By Chris Martz | May 29, 2019Follow @ChrisMartzWX
Question: “Do tornadoes always come from the southwest?” – Nancy Martz
This is an interesting question and believe it or not, it’s one of the most frequently asked questions that meteorologists receive! This is one of only a handful of weather folklore beliefs that is actually backed up by science.
The majority of tornadoes do indeed generally travel in a southwest to northeast direction, however, they may spawn and move in any direction along a horizontal plane. Most tornadoes originate from supercell thunderstorms, which like most storm systems, move in a west to east or southwest to northeast direction in the Northern Hemisphere.
So, then this begs the question why storms move west to east?
The reason for this is because the troposphere’s maximum height varies from the poles toward the equator. Near the poles, the troposphere is approximately 4 miles high, whereas it’s almost 12 miles high near the equator. This is because warmer things expand and cooler things contract.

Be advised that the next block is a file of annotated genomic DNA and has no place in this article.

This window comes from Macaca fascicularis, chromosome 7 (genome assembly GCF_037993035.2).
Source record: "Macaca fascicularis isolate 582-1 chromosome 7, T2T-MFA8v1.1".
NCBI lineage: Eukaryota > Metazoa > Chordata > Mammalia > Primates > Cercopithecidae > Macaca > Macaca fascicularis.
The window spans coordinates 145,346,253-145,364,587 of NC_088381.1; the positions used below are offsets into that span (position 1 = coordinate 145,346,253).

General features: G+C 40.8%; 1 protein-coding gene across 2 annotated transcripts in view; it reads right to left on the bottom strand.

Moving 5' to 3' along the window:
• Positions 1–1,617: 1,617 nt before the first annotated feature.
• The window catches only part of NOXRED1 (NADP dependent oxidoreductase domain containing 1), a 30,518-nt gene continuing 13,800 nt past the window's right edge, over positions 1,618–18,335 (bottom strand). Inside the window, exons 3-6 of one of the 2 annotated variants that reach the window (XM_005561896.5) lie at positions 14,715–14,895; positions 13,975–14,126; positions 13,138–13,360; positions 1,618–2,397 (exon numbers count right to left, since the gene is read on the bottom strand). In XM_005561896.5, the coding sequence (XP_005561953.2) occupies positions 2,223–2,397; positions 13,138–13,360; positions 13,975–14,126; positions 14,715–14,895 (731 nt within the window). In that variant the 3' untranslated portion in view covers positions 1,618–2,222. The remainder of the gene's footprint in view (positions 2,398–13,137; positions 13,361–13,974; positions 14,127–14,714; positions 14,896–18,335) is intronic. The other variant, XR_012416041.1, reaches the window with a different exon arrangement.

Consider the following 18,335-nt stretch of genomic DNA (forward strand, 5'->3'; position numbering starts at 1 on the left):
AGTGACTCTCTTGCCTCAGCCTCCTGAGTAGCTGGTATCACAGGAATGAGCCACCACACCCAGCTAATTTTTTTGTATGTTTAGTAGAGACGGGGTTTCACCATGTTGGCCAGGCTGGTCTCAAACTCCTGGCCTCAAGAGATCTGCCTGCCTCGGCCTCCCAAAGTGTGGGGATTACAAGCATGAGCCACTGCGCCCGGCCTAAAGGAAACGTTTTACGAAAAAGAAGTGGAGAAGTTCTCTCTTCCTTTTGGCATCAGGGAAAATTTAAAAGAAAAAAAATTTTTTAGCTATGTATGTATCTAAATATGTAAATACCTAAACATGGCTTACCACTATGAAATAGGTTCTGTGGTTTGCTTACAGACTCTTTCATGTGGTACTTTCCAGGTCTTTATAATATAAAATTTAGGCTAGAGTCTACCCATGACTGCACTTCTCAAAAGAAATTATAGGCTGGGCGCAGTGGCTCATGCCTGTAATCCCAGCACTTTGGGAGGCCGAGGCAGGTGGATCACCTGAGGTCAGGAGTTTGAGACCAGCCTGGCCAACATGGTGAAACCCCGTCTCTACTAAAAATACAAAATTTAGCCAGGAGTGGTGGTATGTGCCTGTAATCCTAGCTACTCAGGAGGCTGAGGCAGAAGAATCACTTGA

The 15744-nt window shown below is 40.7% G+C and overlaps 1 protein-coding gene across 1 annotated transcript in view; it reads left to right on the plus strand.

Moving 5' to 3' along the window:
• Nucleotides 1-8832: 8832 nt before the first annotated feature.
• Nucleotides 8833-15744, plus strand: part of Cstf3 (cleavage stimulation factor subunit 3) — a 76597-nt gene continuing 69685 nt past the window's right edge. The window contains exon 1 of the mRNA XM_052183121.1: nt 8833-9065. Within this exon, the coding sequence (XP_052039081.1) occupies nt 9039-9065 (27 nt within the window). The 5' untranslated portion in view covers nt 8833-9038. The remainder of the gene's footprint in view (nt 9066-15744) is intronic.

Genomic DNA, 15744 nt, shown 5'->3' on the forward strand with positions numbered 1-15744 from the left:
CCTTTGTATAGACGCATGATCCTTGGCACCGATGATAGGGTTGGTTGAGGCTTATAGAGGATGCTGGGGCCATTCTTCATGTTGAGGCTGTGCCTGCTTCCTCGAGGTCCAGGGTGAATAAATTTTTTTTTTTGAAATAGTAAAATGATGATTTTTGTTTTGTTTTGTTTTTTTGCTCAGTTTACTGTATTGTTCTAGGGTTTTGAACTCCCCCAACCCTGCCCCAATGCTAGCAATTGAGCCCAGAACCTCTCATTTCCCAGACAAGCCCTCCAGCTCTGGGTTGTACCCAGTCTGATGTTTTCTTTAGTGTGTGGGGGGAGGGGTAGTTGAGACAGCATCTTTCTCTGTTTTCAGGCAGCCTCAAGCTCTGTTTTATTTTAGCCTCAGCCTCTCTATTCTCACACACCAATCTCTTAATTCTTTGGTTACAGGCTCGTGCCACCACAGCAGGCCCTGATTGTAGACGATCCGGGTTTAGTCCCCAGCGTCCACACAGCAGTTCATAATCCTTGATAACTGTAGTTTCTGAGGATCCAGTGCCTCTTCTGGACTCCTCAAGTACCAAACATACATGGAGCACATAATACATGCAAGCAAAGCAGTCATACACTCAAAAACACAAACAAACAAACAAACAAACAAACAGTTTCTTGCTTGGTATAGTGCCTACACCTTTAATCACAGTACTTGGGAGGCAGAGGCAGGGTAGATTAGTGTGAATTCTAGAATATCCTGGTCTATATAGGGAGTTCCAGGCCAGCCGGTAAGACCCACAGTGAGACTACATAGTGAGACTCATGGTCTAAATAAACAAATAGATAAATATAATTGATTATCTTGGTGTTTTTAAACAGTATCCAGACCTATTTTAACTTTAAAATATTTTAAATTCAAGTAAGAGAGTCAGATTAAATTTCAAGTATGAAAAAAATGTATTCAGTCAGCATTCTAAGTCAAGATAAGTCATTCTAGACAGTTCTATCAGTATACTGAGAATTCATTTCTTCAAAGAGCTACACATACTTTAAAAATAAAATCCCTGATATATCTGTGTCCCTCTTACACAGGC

This variation in the troposphere’s altitude sets up a downward slope from the equator, poleward. As a pocket of air known as a ‘parcel’ slides down the slope, it moves from south to north and with the Earth’s counterclockwise spin on it’s axis, the Coriolis force pushes that parcel eastward thereby creating the southwest to northeast flow.
 Edwards, Roger. “The Basics About Tornadoes.” The Online Tornado FAQ. Accessed May 29, 2019. https://www.spc.noaa.gov/faq/tornado/.
 Jimenez, Jesus. “Why Do Tornadoes Always Seem to Travel Southwest to Northeast? Curious Texas Investigates.” Dallas News. January 14, 2019. Accessed May 29, 2019. https://www.dallasnews.com/life/curious-texas/2019/01/14/tornadoes-always-seem-travel-southwest-northeast-curious-texas-investigates.
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